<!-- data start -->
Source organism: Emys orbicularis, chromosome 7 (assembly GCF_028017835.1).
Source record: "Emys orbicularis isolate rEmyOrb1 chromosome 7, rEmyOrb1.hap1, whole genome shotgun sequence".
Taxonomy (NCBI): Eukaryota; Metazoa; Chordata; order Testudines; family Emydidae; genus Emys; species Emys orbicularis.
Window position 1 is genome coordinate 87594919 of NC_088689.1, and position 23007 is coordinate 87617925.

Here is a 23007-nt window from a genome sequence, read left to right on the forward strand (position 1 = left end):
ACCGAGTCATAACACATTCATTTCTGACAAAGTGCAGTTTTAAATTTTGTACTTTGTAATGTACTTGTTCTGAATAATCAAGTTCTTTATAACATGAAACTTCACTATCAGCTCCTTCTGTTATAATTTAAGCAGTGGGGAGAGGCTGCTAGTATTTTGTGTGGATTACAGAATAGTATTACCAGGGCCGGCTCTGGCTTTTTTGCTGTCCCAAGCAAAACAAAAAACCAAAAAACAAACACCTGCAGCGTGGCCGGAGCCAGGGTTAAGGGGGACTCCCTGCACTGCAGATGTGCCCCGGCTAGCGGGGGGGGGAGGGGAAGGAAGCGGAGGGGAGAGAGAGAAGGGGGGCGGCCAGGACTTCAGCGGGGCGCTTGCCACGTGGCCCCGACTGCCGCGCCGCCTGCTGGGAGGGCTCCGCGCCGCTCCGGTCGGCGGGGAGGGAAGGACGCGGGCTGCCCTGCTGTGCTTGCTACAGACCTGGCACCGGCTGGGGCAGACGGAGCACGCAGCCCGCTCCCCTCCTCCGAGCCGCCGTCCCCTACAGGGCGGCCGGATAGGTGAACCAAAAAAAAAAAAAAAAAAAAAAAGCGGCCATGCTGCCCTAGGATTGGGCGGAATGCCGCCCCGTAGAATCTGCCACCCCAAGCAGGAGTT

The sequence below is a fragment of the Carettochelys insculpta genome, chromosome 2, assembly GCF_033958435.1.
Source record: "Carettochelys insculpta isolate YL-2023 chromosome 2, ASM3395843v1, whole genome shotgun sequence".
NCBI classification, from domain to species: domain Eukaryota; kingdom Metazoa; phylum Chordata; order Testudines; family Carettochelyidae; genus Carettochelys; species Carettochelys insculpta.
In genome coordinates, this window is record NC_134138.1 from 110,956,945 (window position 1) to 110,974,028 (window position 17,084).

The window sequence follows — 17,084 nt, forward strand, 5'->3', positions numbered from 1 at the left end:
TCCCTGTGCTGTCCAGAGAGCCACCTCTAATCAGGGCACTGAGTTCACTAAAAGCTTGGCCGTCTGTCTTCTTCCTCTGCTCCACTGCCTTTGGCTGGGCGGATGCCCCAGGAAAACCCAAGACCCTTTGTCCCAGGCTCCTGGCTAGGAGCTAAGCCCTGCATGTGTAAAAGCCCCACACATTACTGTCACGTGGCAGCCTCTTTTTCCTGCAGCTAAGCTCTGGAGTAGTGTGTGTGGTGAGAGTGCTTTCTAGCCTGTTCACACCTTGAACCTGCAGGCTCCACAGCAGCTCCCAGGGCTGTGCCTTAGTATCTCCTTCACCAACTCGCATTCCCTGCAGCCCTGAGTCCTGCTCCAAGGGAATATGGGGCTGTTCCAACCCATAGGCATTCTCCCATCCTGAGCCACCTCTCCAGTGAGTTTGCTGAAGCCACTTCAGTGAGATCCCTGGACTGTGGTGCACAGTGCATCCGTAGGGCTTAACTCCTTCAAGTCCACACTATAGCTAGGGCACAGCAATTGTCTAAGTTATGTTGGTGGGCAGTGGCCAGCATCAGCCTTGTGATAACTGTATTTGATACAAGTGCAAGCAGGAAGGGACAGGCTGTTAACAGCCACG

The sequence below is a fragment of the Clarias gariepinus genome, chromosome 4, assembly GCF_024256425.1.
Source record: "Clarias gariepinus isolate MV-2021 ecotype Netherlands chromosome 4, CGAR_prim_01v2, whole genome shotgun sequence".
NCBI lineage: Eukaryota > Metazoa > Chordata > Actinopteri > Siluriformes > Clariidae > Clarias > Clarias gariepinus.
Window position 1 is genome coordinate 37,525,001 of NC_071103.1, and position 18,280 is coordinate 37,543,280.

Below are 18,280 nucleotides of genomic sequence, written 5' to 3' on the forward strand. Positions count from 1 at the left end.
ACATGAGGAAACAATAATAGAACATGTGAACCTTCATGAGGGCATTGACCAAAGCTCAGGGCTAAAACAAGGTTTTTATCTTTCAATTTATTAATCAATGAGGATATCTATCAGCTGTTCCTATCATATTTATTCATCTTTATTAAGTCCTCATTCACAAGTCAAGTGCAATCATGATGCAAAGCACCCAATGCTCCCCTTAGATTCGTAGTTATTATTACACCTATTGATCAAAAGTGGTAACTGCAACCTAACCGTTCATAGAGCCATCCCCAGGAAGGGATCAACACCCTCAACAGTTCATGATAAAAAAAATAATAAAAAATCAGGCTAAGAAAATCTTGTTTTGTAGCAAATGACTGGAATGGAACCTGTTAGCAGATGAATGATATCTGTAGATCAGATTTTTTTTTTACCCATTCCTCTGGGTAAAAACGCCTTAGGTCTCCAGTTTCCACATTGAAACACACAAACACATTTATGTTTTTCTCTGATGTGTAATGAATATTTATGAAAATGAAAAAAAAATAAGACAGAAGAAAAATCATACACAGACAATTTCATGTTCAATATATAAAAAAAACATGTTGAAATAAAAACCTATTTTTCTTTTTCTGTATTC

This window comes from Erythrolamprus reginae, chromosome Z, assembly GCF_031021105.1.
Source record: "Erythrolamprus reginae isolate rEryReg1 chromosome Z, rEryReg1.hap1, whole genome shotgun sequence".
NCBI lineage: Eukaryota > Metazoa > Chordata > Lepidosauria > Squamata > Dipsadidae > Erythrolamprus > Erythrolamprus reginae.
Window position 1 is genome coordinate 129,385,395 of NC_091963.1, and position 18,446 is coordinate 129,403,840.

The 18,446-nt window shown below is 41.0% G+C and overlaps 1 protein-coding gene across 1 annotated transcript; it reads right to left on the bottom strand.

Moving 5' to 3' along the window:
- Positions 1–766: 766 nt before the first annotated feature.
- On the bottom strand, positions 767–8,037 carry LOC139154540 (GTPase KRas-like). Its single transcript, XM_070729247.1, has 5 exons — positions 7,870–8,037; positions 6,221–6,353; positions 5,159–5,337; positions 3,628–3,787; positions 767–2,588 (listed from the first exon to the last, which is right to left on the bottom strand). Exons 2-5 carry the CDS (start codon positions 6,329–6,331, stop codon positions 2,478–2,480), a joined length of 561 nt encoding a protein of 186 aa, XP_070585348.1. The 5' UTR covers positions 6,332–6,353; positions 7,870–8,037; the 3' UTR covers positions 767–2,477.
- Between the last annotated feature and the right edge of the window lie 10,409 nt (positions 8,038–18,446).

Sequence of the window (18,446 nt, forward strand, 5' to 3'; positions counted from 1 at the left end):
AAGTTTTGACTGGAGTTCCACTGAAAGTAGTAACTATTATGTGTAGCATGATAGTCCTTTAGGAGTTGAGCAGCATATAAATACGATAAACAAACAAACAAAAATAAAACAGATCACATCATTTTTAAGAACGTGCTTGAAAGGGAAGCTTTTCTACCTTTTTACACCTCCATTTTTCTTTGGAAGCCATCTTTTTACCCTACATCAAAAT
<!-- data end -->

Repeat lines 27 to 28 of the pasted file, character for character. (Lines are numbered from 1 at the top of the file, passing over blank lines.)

- Between the last annotated feature and the right edge of the window lie 10,409 nt (positions 8,038–18,446).

Sequence of the window (18,446 nt, forward strand, 5' to 3'; positions counted from 1 at the left end):